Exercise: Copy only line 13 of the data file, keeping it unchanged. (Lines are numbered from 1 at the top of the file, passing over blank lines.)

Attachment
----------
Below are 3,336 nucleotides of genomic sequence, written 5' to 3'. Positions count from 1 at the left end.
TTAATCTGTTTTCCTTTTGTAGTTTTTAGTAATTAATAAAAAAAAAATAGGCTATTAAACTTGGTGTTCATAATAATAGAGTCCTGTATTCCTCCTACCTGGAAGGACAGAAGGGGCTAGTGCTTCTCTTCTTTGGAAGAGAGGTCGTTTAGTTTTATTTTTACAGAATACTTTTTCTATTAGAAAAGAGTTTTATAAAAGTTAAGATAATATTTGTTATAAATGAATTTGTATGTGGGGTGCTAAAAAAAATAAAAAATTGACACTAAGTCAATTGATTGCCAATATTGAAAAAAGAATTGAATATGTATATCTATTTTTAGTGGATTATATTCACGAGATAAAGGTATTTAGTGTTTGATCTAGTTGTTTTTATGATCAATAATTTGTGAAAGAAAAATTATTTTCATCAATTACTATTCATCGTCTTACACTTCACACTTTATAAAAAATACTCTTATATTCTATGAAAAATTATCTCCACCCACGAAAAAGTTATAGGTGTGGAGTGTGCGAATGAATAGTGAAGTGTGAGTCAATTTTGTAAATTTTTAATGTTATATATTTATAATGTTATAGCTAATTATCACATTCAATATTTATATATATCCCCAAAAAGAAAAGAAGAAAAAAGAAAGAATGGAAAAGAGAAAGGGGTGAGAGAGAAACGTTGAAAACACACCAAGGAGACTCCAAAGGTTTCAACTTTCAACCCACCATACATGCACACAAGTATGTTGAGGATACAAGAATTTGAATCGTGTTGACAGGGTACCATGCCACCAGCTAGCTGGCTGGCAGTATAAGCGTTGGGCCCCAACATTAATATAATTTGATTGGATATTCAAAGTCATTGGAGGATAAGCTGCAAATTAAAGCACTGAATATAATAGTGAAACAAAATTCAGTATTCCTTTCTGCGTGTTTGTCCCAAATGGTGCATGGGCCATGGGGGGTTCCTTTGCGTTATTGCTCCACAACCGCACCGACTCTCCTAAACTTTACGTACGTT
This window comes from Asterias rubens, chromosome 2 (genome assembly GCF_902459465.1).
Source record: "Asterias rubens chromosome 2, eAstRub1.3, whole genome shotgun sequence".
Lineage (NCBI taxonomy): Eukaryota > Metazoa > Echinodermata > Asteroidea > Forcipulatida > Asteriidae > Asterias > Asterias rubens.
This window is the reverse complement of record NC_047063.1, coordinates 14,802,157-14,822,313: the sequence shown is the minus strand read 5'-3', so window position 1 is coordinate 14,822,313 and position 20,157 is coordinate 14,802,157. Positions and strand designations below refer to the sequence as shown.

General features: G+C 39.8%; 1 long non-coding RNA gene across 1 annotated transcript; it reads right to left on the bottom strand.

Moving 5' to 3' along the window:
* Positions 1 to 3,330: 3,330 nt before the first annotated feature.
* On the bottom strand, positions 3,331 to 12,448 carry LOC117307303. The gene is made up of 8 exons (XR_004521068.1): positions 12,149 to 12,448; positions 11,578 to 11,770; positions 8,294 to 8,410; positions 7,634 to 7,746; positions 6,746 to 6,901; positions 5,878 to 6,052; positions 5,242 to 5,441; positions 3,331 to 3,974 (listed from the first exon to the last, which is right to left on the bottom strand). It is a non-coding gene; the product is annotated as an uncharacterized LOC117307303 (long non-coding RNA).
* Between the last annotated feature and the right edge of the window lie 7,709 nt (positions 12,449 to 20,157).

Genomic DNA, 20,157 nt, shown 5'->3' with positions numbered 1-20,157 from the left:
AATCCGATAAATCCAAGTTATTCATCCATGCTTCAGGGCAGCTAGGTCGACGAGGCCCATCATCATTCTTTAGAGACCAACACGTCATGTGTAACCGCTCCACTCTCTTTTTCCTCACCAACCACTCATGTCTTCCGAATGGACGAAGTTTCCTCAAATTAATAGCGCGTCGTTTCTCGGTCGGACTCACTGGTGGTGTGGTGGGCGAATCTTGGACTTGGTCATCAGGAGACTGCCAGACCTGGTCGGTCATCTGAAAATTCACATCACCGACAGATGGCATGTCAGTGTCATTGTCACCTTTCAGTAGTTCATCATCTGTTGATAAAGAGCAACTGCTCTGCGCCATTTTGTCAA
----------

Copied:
AATCCGATAAATCCAAGTTATTCATCCATGCTTCAGGGCAGCTAGGTCGACGAGGCCCATCATCATTCTTTAGAGACCAACACGTCATGTGTAACCGCTCCACTCTCTTTTTCCTCACCAACCACTCATGTCTTCCGAATGGACGAAGTTTCCTCAAATTAATAGCGCGTCGTTTCTCGGTCGGACTCACTGGTGGTGTGGTGGGCGAATCTTGGACTTGGTCATCAGGAGACTGCCAGACCTGGTCGGTCATCTGAAAATTCACATCACCGACAGATGGCATGTCAGTGTCATTGTCACCTTTCAGTAGTTCATCATCTGTTGATAAAGAGCAACTGCTCTGCGCCATTTTGTCAA